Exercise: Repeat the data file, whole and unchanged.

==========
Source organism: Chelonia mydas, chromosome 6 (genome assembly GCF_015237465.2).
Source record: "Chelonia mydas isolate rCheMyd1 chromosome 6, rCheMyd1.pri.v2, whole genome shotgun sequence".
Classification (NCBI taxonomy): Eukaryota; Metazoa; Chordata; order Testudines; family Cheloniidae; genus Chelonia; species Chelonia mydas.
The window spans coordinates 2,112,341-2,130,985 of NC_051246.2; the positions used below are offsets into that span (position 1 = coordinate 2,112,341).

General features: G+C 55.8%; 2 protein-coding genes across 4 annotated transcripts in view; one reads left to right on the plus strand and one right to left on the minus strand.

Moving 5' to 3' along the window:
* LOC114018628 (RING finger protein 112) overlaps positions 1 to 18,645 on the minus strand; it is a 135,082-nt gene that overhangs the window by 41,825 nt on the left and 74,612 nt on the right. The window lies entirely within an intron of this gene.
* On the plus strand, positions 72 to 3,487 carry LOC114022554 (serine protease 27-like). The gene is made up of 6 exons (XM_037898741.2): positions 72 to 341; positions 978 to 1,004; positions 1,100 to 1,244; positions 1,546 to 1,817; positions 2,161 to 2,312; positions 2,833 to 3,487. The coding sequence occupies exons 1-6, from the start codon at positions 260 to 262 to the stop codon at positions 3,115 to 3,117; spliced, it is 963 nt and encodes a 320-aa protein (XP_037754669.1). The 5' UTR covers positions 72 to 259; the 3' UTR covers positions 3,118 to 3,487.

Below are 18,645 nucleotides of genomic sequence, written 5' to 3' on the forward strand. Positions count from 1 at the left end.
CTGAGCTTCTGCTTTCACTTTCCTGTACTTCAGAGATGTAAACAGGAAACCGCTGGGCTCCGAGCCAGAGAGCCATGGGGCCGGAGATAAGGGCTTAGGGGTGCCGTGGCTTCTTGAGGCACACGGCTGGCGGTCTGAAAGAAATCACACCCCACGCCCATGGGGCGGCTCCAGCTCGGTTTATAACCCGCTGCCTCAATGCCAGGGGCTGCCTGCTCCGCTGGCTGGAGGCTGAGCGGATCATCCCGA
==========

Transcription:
Source organism: Chelonia mydas, chromosome 6 (genome assembly GCF_015237465.2).
Source record: "Chelonia mydas isolate rCheMyd1 chromosome 6, rCheMyd1.pri.v2, whole genome shotgun sequence".
Classification (NCBI taxonomy): Eukaryota; Metazoa; Chordata; order Testudines; family Cheloniidae; genus Chelonia; species Chelonia mydas.
The window spans coordinates 2,112,341-2,130,985 of NC_051246.2; the positions used below are offsets into that span (position 1 = coordinate 2,112,341).

General features: G+C 55.8%; 2 protein-coding genes across 4 annotated transcripts in view; one reads left to right on the plus strand and one right to left on the minus strand.

Moving 5' to 3' along the window:
* LOC114018628 (RING finger protein 112) overlaps positions 1 to 18,645 on the minus strand; it is a 135,082-nt gene that overhangs the window by 41,825 nt on the left and 74,612 nt on the right. The window lies entirely within an intron of this gene.
* On the plus strand, positions 72 to 3,487 carry LOC114022554 (serine protease 27-like). The gene is made up of 6 exons (XM_037898741.2): positions 72 to 341; positions 978 to 1,004; positions 1,100 to 1,244; positions 1,546 to 1,817; positions 2,161 to 2,312; positions 2,833 to 3,487. The coding sequence occupies exons 1-6, from the start codon at positions 260 to 262 to the stop codon at positions 3,115 to 3,117; spliced, it is 963 nt and encodes a 320-aa protein (XP_037754669.1). The 5' UTR covers positions 72 to 259; the 3' UTR covers positions 3,118 to 3,487.

Below are 18,645 nucleotides of genomic sequence, written 5' to 3' on the forward strand. Positions count from 1 at the left end.
CTGAGCTTCTGCTTTCACTTTCCTGTACTTCAGAGATGTAAACAGGAAACCGCTGGGCTCCGAGCCAGAGAGCCATGGGGCCGGAGATAAGGGCTTAGGGGTGCCGTGGCTTCTTGAGGCACACGGCTGGCGGTCTGAAAGAAATCACACCCCACGCCCATGGGGCGGCTCCAGCTCGGTTTATAACCCGCTGCCTCAATGCCAGGGGCTGCCTGCTCCGCTGGCTGGAGGCTGAGCGGATCATCCCGA